Getting started with Android and CircleCI

Continuous Integration provides many benefits to the software development process. Did I break the build? How many of our tests pass on the latest version? How can we distribute the latest version of our app to our testers smoothly? Continuous Integration can help answer all of these questions.

For those that have been around for a while, there have been many CI tools (CruiseControl) along the road to CircleCI and many are still relevant (Jenkins).

Yesterday, I started looking at CircleCI in depth after watching Donn Felker’s excellent video on Caster.io and here are a few simple steps to get started with CircleCI and Android.

To start, sign up for a CircleCI account here and sync your Github repositories.

Add a project that you would like to add to CircleCI. CircleCI will try to build your project automatically, but to maintain better control over your CI process you should use a circle.yml file. This file should be placed in the base directory of your project.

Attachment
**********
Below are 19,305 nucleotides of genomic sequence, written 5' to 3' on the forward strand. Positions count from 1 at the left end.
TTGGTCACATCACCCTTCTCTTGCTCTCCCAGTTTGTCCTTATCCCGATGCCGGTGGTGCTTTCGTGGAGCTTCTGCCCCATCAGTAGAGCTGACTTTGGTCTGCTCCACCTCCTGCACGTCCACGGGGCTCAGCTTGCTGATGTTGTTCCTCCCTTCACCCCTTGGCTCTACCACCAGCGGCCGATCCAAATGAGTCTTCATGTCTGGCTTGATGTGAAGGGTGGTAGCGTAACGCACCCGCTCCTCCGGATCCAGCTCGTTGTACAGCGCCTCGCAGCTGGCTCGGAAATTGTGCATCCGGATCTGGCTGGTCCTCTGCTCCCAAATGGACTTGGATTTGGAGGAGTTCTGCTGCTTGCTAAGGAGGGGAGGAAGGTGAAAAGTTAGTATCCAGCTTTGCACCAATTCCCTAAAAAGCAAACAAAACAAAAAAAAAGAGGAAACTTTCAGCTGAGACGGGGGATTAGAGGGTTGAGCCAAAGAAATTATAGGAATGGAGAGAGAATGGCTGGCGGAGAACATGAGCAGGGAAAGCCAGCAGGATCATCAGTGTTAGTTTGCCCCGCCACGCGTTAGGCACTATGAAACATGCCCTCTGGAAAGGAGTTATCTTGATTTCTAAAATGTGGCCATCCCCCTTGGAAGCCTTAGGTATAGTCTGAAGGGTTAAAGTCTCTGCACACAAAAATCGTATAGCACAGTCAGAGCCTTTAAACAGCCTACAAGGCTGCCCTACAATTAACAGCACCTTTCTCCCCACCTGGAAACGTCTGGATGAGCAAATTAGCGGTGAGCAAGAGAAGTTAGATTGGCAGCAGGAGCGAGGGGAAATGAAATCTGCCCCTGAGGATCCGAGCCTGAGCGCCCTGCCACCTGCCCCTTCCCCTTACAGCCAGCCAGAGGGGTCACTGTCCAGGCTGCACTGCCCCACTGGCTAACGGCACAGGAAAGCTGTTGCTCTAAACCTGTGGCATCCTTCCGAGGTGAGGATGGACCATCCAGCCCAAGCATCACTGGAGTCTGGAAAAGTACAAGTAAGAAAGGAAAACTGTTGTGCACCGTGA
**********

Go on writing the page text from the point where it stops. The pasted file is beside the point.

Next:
A sample circle.yml can be found below. Change the words CriminalIntent to the name of your project and make sure that the build-tools version in the circle.yml matches the build tools version in your build.gradle file for your app module.

https://gist.github.com/dazza5000/0a807de012c7281f14787cf30bf7be0e

Check in the circle.yml file and push it to GitHub.

CircleCI should now automatically build your project!

Screen Shot 2016-05-01 at 6.23.56 PMTo see what a passing build looks like you can check here:

https://circleci.com/gh/dazza5000/CriminalIntent

Full source for the project including the circle.yml file and build.gradle can be found here:

https://github.com/dazza5000/CriminalIntent

 

giphy